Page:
Adding unit tests is simpler and handled directly by the user interface with an automatic generation of the classes. The Intellisense has now a "filter as you type" feature that speeds up the code writing.
Arriving on a running project can be difficult. Even more when a lot of code is present. The calls dependency is a new feature that allows the developer to see what the code is calling, and which part of the code is calling the one selected.
Another great feature is the historical debugger. Imagine that the runtime hits a breakpoint, it is now possible to come back in the code and to execute step by step the program. In other words, it is a kind of replay. The Functions and Diagnostics Event allows to see what are the events that occured and also the exceptions raised, being caught or not. It is also possible now to record the execution of a program in order to send this to someone to reproduce the scenario.
This session was the last of a great TechEd. Not a lot of things were announced, but the content was interesting and technically advanced for some of them.
Next year, the TechEd will take place in Berlin between the 2nd and the 6th of November 2009 at the Messe Berlin (Germany). Hope to see you there.

Friday, November 14, 2008 10:48:57 PM (GMT Standard Time, UTC+00:00)  #    Comments [0] -

<Disclaimer>This is personal notes of what I retained during the session. This can be incomplete, partially right or wrong. It is just  part of the notes I took and what retained my attention. Nothing prevents the user to get more information on their favorite web site.</Disclaimer>

Udi Dahan explains us that today, a lot of books on patterns and practices are existing on the market. But reading them and knowing them by heart does not help if we don't design the application with flexibility in mind. He takes the examples of the Visitor and the Strategy patterns that could easily be overused by architects leading to a collaps of the application structure. The goal here is not the have an absolute flexibility, but to have flexibility where it makes sense and where it is needed. The same phenomenon occured with the use of hooks.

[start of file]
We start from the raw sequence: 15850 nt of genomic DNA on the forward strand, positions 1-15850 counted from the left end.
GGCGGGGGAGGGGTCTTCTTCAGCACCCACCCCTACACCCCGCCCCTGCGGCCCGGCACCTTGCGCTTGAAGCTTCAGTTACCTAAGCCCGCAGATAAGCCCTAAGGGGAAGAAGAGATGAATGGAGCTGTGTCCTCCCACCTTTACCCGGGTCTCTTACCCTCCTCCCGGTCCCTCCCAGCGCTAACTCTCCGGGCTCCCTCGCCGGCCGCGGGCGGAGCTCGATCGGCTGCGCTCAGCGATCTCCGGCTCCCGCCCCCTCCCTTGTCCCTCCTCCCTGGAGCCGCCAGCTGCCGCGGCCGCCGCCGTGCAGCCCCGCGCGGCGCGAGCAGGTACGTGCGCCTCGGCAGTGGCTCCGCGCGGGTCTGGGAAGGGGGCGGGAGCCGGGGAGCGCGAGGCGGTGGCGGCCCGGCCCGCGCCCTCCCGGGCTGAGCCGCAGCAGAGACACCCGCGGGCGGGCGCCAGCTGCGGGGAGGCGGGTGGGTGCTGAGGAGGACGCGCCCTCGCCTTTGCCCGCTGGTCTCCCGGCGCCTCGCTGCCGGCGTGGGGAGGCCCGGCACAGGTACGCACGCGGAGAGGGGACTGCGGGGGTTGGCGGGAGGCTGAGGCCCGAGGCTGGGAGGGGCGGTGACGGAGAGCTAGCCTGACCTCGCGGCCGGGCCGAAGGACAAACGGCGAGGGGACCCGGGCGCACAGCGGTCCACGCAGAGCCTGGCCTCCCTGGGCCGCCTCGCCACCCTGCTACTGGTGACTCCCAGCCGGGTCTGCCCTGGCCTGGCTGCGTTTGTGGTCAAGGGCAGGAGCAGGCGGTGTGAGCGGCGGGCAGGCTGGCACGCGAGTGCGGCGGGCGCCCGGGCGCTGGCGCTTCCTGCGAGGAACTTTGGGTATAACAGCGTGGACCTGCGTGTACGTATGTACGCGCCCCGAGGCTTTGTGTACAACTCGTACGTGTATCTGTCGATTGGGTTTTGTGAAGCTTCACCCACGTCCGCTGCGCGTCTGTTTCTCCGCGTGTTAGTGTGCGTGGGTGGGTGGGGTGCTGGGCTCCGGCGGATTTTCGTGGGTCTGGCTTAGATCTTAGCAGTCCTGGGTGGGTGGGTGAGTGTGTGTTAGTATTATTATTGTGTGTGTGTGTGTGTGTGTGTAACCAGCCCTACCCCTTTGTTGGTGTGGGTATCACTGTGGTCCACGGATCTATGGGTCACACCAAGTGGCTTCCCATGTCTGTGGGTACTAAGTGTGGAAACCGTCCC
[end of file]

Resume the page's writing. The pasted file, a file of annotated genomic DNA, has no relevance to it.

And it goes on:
So, Mr. Dahan tells us that we should make the roles explicit and by implementing them with interfaces. Before, when we had an entity that needed to be validated, we implemented a .Validate() method in the entity. That made sense, because only that entity was able to know how to validate itself. But, what happends if in the entity, another one is linked that, in turns, need to be validated. It could be fine if the call sequence was always the same. If it is not, then the trouble comes. Then, the goal is to identify the roles and to make them as interfaces. So, in the case of a validator, an entity templated ("<T entity>") interface should be created and a specific entity validator implementing this interface should be implemented as well, so that a Service Locator can return such entity that will be called for validation.
It is also possible to use that same pattern to differentiate the roles that can be applied to a same entity. Mr. Dahan uses that same pattern to implement message handler.

Friday, November 14, 2008 10:47:18 PM (GMT Standard Time, UTC+00:00)  #    Comments [0] -

<Disclaimer>This is personal notes of what I retained during the session. This can be incomplete, partially right or wrong. It is just  part of the notes I took and what retained my attention. Nothing prevents the user to get more information on their favorite web site.</Disclaimer>

The story of Metropolis has been running since a while now and the goal of Metropolis was to draw a parallel between Cities, Transportation, Manufacturing and Applications.
Pat Helland compares IT Shops with Cities, Manufactured Goods with Structured Data and Operations, Retail with Business Processes and Factories and Buildings with Applications. He starts by telling that initially, buildings contained people and stuff, but evolved into a model where bringing in and out stuff and people in addition to connecting them became more and more important. The same with applications where traditionnaly, they were built to interface with people, containing data and performing operations. This is changing in the sense that it integrates more the personal view of work. Moreover, the dissemination of the knowledge increases and the tendancy to directly perform cooperative operations increases as well.